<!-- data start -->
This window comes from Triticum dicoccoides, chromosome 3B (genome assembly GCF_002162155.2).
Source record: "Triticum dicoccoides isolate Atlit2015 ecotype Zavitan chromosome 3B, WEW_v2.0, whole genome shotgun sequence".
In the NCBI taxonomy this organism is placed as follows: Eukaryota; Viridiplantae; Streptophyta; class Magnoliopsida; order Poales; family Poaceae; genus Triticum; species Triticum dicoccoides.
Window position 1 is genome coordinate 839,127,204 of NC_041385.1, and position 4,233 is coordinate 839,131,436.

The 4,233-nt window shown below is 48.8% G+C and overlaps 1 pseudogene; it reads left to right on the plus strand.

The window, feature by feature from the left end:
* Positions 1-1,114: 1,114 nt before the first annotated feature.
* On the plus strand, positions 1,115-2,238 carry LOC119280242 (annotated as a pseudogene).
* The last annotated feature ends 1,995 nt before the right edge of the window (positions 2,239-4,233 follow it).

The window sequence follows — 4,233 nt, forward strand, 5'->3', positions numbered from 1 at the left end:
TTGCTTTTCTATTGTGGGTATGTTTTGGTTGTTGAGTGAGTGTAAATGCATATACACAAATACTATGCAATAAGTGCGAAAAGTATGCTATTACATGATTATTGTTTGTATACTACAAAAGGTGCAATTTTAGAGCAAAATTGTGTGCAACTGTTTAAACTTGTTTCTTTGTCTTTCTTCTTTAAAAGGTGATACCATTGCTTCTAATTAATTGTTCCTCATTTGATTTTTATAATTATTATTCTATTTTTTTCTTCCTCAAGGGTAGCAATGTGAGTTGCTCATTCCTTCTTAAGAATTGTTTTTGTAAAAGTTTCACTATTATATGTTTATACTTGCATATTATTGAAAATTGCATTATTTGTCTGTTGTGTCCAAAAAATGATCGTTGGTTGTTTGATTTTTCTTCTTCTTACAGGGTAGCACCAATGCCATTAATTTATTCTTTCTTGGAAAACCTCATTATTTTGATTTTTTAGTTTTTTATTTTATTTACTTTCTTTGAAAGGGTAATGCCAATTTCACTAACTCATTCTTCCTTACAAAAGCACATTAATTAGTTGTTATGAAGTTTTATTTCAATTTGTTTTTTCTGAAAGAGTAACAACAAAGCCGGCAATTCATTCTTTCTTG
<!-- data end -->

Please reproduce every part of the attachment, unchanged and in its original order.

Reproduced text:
This window comes from Triticum dicoccoides, chromosome 3B (genome assembly GCF_002162155.2).
Source record: "Triticum dicoccoides isolate Atlit2015 ecotype Zavitan chromosome 3B, WEW_v2.0, whole genome shotgun sequence".
In the NCBI taxonomy this organism is placed as follows: Eukaryota; Viridiplantae; Streptophyta; class Magnoliopsida; order Poales; family Poaceae; genus Triticum; species Triticum dicoccoides.
Window position 1 is genome coordinate 839,127,204 of NC_041385.1, and position 4,233 is coordinate 839,131,436.

The 4,233-nt window shown below is 48.8% G+C and overlaps 1 pseudogene; it reads left to right on the plus strand.

The window, feature by feature from the left end:
* Positions 1-1,114: 1,114 nt before the first annotated feature.
* On the plus strand, positions 1,115-2,238 carry LOC119280242 (annotated as a pseudogene).
* The last annotated feature ends 1,995 nt before the right edge of the window (positions 2,239-4,233 follow it).

The window sequence follows — 4,233 nt, forward strand, 5'->3', positions numbered from 1 at the left end:
TTGCTTTTCTATTGTGGGTATGTTTTGGTTGTTGAGTGAGTGTAAATGCATATACACAAATACTATGCAATAAGTGCGAAAAGTATGCTATTACATGATTATTGTTTGTATACTACAAAAGGTGCAATTTTAGAGCAAAATTGTGTGCAACTGTTTAAACTTGTTTCTTTGTCTTTCTTCTTTAAAAGGTGATACCATTGCTTCTAATTAATTGTTCCTCATTTGATTTTTATAATTATTATTCTATTTTTTTCTTCCTCAAGGGTAGCAATGTGAGTTGCTCATTCCTTCTTAAGAATTGTTTTTGTAAAAGTTTCACTATTATATGTTTATACTTGCATATTATTGAAAATTGCATTATTTGTCTGTTGTGTCCAAAAAATGATCGTTGGTTGTTTGATTTTTCTTCTTCTTACAGGGTAGCACCAATGCCATTAATTTATTCTTTCTTGGAAAACCTCATTATTTTGATTTTTTAGTTTTTTATTTTATTTACTTTCTTTGAAAGGGTAATGCCAATTTCACTAACTCATTCTTCCTTACAAAAGCACATTAATTAGTTGTTATGAAGTTTTATTTCAATTTGTTTTTTCTGAAAGAGTAACAACAAAGCCGGCAATTCATTCTTTCTTG